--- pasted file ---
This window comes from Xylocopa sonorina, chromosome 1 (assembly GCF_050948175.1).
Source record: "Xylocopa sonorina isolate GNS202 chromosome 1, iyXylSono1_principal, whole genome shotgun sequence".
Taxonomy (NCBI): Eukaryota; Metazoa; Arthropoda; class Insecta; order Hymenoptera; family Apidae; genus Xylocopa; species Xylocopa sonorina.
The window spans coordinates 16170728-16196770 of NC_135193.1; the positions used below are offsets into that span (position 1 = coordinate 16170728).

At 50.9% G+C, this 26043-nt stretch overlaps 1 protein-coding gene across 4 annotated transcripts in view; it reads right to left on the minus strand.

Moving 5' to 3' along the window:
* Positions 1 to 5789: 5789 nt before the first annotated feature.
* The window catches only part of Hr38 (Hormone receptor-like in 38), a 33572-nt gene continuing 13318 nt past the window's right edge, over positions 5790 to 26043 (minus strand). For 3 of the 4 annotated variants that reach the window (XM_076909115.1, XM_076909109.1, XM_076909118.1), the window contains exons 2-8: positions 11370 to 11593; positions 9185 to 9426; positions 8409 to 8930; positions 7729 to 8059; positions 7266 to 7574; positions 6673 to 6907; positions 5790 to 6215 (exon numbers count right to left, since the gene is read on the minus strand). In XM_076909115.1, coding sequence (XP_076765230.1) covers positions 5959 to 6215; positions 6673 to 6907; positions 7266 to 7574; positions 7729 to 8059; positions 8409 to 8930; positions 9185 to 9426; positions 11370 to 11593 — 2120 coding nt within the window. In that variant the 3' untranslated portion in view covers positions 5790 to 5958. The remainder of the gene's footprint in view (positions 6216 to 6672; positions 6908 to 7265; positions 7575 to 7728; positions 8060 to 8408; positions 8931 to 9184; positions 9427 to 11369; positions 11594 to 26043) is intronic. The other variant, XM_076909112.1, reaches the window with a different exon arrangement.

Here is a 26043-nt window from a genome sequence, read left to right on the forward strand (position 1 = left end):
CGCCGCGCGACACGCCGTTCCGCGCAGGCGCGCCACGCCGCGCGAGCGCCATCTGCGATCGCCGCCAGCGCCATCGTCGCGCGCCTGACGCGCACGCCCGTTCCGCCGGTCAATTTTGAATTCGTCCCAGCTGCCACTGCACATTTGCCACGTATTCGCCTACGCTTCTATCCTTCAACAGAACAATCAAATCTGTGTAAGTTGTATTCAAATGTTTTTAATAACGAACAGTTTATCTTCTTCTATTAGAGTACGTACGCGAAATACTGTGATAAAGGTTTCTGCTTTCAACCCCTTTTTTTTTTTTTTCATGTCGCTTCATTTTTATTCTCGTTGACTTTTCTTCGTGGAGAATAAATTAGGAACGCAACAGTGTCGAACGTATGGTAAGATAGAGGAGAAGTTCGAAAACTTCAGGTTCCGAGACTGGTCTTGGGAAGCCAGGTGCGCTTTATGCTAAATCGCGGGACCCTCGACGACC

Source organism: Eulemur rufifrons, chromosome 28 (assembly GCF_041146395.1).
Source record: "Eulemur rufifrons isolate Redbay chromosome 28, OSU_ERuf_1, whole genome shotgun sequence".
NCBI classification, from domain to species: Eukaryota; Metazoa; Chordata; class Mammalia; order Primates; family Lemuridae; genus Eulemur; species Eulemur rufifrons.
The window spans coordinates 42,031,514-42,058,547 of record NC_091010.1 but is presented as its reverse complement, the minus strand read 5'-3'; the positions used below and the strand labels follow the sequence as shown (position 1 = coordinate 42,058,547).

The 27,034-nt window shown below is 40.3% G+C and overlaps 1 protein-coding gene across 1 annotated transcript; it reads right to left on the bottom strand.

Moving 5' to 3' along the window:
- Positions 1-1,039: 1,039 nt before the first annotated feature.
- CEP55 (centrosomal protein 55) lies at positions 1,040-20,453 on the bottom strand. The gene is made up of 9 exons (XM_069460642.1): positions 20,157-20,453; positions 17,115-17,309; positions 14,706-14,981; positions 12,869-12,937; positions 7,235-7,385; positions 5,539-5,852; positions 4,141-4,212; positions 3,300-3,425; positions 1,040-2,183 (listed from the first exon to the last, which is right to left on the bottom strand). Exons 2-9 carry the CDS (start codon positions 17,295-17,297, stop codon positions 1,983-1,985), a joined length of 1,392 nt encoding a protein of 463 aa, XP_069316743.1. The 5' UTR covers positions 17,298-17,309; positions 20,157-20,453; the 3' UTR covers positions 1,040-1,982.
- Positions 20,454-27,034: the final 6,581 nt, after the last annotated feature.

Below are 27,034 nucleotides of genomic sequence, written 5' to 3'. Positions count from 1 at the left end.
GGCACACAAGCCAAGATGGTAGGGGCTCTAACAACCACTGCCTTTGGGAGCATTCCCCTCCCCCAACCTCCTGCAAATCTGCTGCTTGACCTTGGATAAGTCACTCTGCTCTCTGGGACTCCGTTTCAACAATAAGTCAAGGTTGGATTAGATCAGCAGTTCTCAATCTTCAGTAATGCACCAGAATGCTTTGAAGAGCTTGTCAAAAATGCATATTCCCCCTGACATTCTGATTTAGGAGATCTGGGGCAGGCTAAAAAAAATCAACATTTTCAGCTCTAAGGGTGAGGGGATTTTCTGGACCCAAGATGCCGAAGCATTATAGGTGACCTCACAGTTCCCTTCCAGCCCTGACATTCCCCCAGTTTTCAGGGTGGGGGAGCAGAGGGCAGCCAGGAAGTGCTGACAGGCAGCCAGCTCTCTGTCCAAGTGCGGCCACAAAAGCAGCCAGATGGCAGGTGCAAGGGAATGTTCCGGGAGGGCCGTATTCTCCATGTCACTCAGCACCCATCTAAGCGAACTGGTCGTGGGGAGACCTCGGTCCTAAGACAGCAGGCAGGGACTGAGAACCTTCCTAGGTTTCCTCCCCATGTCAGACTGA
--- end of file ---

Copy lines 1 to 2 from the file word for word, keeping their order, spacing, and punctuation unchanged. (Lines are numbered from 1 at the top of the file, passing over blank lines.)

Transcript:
This window comes from Xylocopa sonorina, chromosome 1 (assembly GCF_050948175.1).
Source record: "Xylocopa sonorina isolate GNS202 chromosome 1, iyXylSono1_principal, whole genome shotgun sequence".